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Beaumaris Castle Ghosts in Anglesey - Haunted North Wales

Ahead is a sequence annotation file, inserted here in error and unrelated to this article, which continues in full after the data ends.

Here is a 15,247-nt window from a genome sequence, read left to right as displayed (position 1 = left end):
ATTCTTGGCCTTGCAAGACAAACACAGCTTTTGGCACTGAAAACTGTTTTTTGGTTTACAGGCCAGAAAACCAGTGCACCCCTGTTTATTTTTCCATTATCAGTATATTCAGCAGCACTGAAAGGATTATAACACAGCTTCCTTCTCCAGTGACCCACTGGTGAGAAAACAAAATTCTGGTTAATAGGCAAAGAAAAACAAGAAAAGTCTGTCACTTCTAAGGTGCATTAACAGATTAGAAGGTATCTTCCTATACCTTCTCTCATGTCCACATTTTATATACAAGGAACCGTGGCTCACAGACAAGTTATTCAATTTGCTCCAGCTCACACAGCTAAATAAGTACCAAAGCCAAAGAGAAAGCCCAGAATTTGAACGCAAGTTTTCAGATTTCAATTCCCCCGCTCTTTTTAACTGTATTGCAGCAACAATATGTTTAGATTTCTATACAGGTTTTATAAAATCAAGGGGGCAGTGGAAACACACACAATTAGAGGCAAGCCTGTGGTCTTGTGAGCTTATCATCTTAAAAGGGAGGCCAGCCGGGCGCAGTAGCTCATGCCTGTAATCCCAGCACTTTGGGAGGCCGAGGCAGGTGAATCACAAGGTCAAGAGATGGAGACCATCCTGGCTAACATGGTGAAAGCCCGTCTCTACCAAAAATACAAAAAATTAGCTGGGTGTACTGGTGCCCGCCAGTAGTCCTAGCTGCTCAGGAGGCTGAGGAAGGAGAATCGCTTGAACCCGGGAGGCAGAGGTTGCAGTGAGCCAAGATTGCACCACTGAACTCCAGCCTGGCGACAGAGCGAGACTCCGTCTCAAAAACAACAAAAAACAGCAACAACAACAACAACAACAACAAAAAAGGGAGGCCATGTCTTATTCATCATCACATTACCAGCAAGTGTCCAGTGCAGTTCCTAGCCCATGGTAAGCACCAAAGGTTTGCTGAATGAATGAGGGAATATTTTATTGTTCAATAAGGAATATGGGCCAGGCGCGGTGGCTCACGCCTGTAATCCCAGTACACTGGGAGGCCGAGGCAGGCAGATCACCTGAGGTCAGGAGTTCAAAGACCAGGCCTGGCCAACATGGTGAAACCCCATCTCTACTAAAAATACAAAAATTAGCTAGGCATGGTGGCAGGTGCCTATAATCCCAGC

SUBSCRIBE & JOIN THE FAMILY. Please follow us on twitter at like our facebook page at #!/pages/Dorset-Ghost-Investigators/259833150723729Beaumaris Castle in Anglesey, North Wales is said to be home to strange echoes of chanting which have been caught on audio recording equipment by visitors to the small chapel area. The feeling of being watched has also been felt in the long dark corridors and an over-all sense of loneliness can be Castle, located in the town of the same name on the Isle of Anglesey in Wales, was built as part of Edward I's campaign to conquer the north of Wales after 1282. Plans were probably first made to construct the castle in 1284, but this was delayed due to lack of funds and work only began in 1295 following the Madog ap Llywelyn uprising. A substantial workforce was employed in the initial years under the direction of James of St. George. Edward's invasion of Scotland soon diverted funding from the project, however, and work stopped, only recommencing after an invasion scare in 1306. When work finally ceased around 1330 a total of 15,000 had been spent, a huge sum for the period, but the castle remained Castle was taken by Welsh forces in 1403 during the Owain Glyndr rebellion, but recaptured by royal forces in 1405. Following the outbreak of the English Civil War in 1642, the castle was held by forces loyal to Charles I, holding out until 1646 when it surrendered to the Parliamentary armies. Despite forming part of a local royalist rebellion in 1648 the castle escaped slighting and was garrisoned by Parliament, but fell into ruin around 1660, eventually forming part of a local stately home and park in the 19th century. In the 21st century the ruined castle is managed by Cadw as a tourist Arnold Taylor has described Beaumaris Castle as Britain's "most perfect example of symmetrical concentric planning". The fortification is built of local stone, with a moated outer ward guarded by twelve towers and two gatehouses, overlooked by an inner ward with two large, D-shaped gatehouses and six massive towers. The inner ward was designed to contain ranges of domestic buildings and accommodation able to support two major households. The south gate could be reached by ship, allowing the castle to be directly supplied by sea. UNESCO considers Beaumaris Castle to be one of "the finest examples of late 13th century and early 14th century military architecture in Europe", and it is classed as a World Heritage credit to:Kevin MacLeod ()".Licensed under Creative Commons "Attribution " for Images in video:This work is licensed under a Creative Commons Attribution-ShareAlike Unported LicenseThis file is licensed under the Creative Commons Attribution-Share Alike Generic license.



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